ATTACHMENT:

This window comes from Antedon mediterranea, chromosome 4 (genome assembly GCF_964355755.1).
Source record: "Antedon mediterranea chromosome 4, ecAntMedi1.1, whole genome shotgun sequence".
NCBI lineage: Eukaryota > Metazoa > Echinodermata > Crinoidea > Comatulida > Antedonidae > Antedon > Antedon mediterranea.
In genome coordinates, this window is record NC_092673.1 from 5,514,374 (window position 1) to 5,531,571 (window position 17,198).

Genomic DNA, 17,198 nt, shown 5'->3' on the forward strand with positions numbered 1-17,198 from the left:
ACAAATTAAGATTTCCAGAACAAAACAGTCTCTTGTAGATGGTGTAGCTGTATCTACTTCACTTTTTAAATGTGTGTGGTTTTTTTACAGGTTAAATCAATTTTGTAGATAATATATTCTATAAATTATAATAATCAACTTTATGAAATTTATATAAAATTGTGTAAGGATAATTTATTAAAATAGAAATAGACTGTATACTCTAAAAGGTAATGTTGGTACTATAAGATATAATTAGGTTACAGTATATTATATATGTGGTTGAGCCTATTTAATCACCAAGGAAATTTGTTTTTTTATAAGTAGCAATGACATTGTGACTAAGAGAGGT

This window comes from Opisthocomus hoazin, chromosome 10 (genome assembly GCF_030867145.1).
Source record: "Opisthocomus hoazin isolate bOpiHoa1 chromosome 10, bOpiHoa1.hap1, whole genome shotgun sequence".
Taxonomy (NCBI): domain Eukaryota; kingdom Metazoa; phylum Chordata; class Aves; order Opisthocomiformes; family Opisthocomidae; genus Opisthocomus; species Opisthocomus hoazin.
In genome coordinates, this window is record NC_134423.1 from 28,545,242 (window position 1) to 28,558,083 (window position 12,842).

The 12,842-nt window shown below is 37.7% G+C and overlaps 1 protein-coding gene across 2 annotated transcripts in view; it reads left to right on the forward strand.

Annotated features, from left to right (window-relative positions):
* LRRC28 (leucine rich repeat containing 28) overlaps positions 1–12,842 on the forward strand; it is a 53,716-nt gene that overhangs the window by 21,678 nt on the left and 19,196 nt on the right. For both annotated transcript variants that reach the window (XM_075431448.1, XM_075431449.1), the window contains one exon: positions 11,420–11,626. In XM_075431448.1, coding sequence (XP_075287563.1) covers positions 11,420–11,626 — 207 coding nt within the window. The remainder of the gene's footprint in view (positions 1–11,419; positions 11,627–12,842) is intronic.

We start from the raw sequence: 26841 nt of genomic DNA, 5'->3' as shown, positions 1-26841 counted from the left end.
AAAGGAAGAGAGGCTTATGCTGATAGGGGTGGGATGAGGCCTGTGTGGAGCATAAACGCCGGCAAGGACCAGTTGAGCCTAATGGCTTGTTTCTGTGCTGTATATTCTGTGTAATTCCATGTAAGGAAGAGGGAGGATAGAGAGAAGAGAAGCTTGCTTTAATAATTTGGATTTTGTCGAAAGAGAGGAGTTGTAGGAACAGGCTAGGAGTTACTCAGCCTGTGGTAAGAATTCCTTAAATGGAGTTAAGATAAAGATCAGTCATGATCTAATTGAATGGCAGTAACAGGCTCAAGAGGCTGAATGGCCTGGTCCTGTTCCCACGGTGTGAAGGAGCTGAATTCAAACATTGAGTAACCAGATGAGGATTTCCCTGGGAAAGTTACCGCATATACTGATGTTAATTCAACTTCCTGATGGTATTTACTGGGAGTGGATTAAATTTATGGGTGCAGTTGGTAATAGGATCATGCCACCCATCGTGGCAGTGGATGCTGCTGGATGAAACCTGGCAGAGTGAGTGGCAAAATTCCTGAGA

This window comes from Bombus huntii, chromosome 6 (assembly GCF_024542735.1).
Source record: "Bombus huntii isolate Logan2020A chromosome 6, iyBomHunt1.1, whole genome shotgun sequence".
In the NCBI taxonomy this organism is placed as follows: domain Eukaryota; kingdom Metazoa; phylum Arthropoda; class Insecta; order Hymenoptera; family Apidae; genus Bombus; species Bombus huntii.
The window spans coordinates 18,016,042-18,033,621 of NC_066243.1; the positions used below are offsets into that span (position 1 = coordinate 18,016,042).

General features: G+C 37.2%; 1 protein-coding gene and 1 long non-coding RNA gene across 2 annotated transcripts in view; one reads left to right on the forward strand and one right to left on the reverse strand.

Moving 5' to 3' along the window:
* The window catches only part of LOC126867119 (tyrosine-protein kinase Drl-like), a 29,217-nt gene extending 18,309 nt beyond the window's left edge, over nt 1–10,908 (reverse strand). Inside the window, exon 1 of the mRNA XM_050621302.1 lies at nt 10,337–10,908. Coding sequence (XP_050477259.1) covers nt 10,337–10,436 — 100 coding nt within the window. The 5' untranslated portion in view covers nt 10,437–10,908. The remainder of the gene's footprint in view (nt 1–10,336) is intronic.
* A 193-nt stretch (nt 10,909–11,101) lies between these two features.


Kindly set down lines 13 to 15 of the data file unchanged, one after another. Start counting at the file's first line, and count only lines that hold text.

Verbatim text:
* LRRC28 (leucine rich repeat containing 28) overlaps positions 1–12,842 on the forward strand; it is a 53,716-nt gene that overhangs the window by 21,678 nt on the left and 19,196 nt on the right. For both annotated transcript variants that reach the window (XM_075431448.1, XM_075431449.1), the window contains one exon: positions 11,420–11,626. In XM_075431448.1, coding sequence (XP_075287563.1) covers positions 11,420–11,626 — 207 coding nt within the window. The remainder of the gene's footprint in view (positions 1–11,419; positions 11,627–12,842) is intronic.

We start from the raw sequence: 26841 nt of genomic DNA, 5'->3' as shown, positions 1-26841 counted from the left end.
AAAGGAAGAGAGGCTTATGCTGATAGGGGTGGGATGAGGCCTGTGTGGAGCATAAACGCCGGCAAGGACCAGTTGAGCCTAATGGCTTGTTTCTGTGCTGTATATTCTGTGTAATTCCATGTAAGGAAGAGGGAGGATAGAGAGAAGAGAAGCTTGCTTTAATAATTTGGATTTTGTCGAAAGAGAGGAGTTGTAGGAACAGGCTAGGAGTTACTCAGCCTGTGGTAAGAATTCCTTAAATGGAGTTAAGATAAAGATCAGTCATGATCTAATTGAATGGCAGTAACAGGCTCAAGAGGCTGAATGGCCTGGTCCTGTTCCCACGGTGTGAAGGAGCTGAATTCAAACATTGAGTAACCAGATGAGGATTTCCCTGGGAAAGTTACCGCATATACTGATGTTAATTCAACTTCCTGATGGTATTTACTGGGAGTGGATTAAATTTATGGGTGCAGTTGGTAATAGGATCATGCCACCCATCGTGGCAGTGGATGCTGCTGGATGAAACCTGGCAGAGTGAGTGGCAAAATTCCTGAGA